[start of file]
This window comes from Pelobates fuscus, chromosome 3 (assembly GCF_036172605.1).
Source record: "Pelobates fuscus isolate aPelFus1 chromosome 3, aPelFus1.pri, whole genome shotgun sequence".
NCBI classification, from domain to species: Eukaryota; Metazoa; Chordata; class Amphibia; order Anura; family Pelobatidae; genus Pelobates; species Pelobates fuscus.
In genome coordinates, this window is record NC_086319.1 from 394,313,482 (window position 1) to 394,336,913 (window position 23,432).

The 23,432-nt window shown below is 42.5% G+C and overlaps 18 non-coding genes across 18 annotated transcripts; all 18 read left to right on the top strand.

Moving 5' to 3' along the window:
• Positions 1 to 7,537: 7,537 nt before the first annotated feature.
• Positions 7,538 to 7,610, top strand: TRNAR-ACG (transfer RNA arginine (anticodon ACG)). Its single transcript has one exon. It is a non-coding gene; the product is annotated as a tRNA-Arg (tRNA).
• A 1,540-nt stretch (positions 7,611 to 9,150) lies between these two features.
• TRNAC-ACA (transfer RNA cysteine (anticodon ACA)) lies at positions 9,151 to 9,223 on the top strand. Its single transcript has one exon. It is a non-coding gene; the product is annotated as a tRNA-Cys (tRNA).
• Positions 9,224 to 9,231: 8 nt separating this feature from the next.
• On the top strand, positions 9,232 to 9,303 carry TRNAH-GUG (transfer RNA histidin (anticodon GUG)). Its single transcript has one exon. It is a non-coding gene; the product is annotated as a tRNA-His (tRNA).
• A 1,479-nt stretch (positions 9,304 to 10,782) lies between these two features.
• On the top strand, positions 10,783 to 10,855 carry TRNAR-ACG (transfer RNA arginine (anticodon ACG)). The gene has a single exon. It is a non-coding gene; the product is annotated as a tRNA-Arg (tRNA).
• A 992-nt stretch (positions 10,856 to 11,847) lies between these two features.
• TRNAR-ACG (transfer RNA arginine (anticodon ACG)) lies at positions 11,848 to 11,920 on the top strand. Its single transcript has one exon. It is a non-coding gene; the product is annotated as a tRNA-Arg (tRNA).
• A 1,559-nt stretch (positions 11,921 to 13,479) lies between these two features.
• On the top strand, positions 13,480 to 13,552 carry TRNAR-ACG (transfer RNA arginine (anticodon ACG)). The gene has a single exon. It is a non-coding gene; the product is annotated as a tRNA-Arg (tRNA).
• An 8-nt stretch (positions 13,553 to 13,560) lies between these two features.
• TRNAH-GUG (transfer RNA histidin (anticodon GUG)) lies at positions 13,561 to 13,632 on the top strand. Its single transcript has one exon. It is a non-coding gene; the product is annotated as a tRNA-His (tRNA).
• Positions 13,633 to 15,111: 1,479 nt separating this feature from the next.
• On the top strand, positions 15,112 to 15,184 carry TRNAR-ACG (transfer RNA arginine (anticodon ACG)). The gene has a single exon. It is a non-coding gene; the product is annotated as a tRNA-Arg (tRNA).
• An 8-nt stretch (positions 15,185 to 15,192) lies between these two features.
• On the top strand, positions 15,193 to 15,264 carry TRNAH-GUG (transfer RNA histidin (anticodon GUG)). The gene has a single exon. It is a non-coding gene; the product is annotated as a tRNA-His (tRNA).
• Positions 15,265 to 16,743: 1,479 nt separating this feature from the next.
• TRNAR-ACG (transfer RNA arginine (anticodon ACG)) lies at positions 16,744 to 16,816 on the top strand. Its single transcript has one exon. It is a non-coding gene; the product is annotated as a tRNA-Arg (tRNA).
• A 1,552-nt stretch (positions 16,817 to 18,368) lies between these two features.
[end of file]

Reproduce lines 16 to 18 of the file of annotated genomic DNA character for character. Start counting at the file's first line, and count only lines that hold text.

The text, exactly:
• TRNAR-ACG (transfer RNA arginine (anticodon ACG)) lies at positions 11,848 to 11,920 on the top strand. Its single transcript has one exon. It is a non-coding gene; the product is annotated as a tRNA-Arg (tRNA).
• A 1,559-nt stretch (positions 11,921 to 13,479) lies between these two features.
• On the top strand, positions 13,480 to 13,552 carry TRNAR-ACG (transfer RNA arginine (anticodon ACG)). The gene has a single exon. It is a non-coding gene; the product is annotated as a tRNA-Arg (tRNA).